On a particularly cloudy day, we received our regular knock at the door. Ready to blow off yet another lost soul, wandering without purpose since the loss of their electronic life, I whipped the door open. “Where is she?!” was hurled violently at me from the mouth of a black leather clad biker type, “Where is my sister?!” I was taken aback by the sudden change of question. Phones, I could deal with. I had experience with those. Missing girls, not so much. “Where is she?! I know she was here!” he belted once again, holding up a tattered photograph of red hair and grinning teeth. The very same face that I had turned away weeks ago when this all began. “Look...” I tried to explain as I saw three police officers approach behind the large man, “I don't know what you're getting at, but there's no one here. Just my wife and me. No cell phones and definitely no girls.” He seemed confused by my answer, but pressed on, “I know she's here.” He motioned to the cops, “And they're gonna find her.”
The police officers presented us with a warrant and then escorted Mitsu and myself out to the front lawn. They explained to us that since this was a person and not a phone, they had to take this situation a little more seriously. Her last location, according to her phone and her mother's phone that she used to track it, was our house. She never made it home. We were the last people to see her alive. The situation with the tracking glitch was explained to her brother, but he still insisted on searching. “Feel free to do whatever you need to do”, I told the officers and the burly gentleman, “I'm sorry about your sister, so if it helps to search our home, please... We have nothing to hide and want to assist in any way that we can.” His face softened a bit as he came to the realization that a retiree and his little, elderly wife couldn't possibly have anything to do with the disappearance of his sister. “I'm sorry”, he resigned, “I just don't know what else to do. This was my last resort.” “It's okay”, Mitsu took his hand gently, “You'll see her again. I promise!” That was all it took to drop the guy to his knees in a stream of blubbering tears. I smirked at the display of tenderness from my wife and the fact that this tiny Asian woman just took out a six-foot-plus giant.
An hour later, the police left our house a bit disorganized, but thankfully not destroyed. “I'm sorry, sir, but there doesn't seem to be anything here”, one of the cops informed the missing girl's brother, “I wish we could be of more assistance, but this seems to be the same tracking error.” After the police left, the biker thanked us and apologized again for the trouble. “Come in for tea”, Mitsu begged him, “Tell us about her.” He obliged as she served him a cup of hot herbs and honey at the dinning room table. They talked for a bit about the red haired girl. How she was the first one to come to our door looking for her phone. About how I scared her away. About how my wife ran back outside and asked her to join us inside for a cup of tea. He looked up and inquired, “What kind of tea... is this...?” “The same that I give all my guests! A special Japanese blend that I make myself!”, Mitsu beamed. “I... I don't...”, I watched in silence as he tried to stand up, but failed miserably and fell to the floor with a thunderous thud. Mitsu giggled and clapped gleefully.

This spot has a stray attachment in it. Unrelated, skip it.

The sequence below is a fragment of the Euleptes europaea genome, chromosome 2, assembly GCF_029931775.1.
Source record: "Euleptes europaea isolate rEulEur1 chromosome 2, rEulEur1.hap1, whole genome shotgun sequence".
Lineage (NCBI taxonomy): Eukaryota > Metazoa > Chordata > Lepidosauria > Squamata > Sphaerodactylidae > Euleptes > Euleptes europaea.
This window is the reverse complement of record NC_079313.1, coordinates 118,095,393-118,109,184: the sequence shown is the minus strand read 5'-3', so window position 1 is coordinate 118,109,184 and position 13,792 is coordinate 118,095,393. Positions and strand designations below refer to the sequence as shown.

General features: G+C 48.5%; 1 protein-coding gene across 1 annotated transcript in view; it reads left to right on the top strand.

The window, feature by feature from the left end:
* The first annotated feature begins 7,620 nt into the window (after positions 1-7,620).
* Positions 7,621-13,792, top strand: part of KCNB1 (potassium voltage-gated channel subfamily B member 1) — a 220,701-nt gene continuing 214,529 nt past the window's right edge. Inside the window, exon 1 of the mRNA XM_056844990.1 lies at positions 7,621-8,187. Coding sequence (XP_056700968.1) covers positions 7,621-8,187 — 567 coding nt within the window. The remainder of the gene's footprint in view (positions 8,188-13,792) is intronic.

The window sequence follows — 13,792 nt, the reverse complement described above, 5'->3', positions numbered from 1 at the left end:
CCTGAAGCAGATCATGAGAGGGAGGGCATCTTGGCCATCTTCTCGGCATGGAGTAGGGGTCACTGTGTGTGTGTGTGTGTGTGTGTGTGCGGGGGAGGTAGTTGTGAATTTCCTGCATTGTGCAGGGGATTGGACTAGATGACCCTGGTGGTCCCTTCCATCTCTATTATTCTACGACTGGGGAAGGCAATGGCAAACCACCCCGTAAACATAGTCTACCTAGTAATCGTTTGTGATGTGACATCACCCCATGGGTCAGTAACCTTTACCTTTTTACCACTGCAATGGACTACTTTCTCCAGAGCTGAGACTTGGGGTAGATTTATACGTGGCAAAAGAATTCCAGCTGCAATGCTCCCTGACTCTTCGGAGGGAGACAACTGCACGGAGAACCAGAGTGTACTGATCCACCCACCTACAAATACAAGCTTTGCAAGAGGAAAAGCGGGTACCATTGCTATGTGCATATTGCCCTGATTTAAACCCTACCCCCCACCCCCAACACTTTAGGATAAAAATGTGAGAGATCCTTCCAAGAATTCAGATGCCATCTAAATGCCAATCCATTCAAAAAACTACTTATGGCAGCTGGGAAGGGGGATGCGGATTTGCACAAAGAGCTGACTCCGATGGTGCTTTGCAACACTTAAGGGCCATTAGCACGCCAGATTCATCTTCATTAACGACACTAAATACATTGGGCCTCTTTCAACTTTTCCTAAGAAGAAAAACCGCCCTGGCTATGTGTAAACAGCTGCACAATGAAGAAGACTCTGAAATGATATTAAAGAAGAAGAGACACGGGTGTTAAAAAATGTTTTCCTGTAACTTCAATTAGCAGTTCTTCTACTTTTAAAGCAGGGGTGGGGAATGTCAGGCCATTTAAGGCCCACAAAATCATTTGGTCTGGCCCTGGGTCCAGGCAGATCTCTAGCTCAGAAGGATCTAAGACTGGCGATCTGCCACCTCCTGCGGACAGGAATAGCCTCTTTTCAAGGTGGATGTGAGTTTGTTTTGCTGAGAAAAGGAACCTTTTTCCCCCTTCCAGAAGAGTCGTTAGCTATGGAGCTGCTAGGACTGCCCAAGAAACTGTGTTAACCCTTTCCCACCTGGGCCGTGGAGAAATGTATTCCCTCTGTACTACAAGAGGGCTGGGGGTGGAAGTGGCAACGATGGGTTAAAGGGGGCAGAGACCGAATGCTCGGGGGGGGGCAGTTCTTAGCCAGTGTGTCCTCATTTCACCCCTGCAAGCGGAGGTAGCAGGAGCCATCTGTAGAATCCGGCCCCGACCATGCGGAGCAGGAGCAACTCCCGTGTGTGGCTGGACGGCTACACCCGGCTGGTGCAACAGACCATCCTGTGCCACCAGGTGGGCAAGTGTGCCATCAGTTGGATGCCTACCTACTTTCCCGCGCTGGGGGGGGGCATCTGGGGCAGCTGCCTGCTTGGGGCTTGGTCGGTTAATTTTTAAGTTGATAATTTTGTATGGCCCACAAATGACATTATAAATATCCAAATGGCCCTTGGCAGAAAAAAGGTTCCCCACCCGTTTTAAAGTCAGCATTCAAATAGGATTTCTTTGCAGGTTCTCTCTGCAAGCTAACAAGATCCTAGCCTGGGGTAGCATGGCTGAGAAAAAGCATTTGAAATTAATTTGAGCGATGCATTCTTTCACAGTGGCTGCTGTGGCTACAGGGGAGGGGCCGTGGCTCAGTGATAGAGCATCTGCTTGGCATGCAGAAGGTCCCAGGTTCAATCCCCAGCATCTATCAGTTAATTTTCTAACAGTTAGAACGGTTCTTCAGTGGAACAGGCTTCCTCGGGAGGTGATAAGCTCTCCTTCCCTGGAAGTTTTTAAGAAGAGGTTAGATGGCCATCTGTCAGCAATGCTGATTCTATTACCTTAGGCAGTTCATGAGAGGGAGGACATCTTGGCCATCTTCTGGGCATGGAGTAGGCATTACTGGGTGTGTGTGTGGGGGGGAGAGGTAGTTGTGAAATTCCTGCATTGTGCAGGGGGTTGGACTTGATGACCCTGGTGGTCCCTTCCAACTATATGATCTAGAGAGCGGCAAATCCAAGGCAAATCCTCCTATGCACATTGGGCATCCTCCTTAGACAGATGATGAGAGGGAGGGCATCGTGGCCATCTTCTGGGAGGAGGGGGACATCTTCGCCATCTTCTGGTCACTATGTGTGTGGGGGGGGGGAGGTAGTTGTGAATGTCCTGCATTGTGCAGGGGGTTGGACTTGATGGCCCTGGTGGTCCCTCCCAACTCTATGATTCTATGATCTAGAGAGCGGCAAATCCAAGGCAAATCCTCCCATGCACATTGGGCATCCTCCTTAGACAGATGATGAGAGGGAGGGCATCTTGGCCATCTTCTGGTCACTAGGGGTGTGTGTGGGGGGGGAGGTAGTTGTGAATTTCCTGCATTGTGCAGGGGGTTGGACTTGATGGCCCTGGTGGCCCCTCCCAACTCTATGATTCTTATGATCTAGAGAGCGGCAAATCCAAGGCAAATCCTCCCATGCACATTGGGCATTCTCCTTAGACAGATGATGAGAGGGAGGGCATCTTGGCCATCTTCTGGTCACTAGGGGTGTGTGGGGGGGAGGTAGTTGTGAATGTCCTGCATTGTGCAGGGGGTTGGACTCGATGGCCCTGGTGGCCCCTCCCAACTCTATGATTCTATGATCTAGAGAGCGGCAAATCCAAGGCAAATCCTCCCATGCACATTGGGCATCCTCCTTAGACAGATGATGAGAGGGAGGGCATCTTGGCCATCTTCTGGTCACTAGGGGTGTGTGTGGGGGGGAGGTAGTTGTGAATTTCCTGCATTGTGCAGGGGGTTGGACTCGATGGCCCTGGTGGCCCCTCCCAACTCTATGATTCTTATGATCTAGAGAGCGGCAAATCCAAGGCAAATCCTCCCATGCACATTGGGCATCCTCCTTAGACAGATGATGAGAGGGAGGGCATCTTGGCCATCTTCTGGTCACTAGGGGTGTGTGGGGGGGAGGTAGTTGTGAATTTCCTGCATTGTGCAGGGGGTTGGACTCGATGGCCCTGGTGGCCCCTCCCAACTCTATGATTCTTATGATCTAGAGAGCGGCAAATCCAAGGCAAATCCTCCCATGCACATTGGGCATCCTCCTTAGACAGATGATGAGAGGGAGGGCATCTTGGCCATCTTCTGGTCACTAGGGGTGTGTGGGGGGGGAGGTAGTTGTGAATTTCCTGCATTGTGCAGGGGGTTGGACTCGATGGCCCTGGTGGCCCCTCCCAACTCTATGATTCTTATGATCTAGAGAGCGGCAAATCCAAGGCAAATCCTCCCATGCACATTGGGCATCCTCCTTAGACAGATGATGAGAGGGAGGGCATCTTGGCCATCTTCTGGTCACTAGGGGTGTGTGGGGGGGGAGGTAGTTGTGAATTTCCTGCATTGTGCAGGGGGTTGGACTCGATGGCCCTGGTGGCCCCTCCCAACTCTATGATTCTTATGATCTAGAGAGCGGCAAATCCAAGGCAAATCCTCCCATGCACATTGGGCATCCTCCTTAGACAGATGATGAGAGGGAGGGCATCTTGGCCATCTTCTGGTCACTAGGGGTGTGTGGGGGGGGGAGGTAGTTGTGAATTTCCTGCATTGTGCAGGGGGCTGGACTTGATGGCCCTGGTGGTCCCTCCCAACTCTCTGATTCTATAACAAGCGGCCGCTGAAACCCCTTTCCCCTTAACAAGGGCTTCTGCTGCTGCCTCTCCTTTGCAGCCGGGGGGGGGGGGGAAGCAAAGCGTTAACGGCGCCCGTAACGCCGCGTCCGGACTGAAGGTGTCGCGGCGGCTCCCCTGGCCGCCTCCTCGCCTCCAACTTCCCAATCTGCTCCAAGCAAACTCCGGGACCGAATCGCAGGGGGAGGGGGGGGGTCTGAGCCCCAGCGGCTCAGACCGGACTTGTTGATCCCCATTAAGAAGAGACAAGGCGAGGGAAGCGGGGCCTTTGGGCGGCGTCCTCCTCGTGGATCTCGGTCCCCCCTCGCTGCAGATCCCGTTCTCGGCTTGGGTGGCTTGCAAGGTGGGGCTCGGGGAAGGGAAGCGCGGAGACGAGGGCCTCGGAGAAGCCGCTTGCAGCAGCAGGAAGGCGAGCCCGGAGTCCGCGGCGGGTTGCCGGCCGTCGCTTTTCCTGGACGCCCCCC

Dragging the biker's unconscious body down the stairs to the basement was more daunting than I thought it would be. I was afraid that he would come to with every stair that his head hit. “How does a petite girl have such a beast of a brother?!”, Mitsu grunted. Upon landing at the bottom, I went over to the hand-built shelves lining the far left wall and clicked the flawlessly hidden switch that swung it open to reveal the walls of a small room lined with cinder blocks and thick metal links. I dragged the biker inside as Mitsu clanked a pair of wall shackles on him. She exited just in time to see him struggle against the grogginess in his head and the chains on his wrists. He turned his head to the right allowing his eyes to take in the full horror of decomposing corpses all around him including that of his sister. “No! No!!!Why?! I'll kill you! I swear to god, I'll kill you!”, he screamed, shaking his restraints. “See?”, Mitsu smiled, “I promised you'd see her, again!” The screams became a string of vulgarities to which I responded with closing the shelves and latching it shut, returning the basement to silence once more. “You built that so well! I can't hear him at all!”, Mitsu exclaimed with sheer delight. I hugged her close and kissed her forehead. I don't know how I'd survive retirement without her.
Mitsu pushed away from my chest and shuffled over to her computer in the far corner. She turned off the wireless jamming device, turned the WiFi back on, and continued coding the latest patches for her “Where My Phone At?!” app.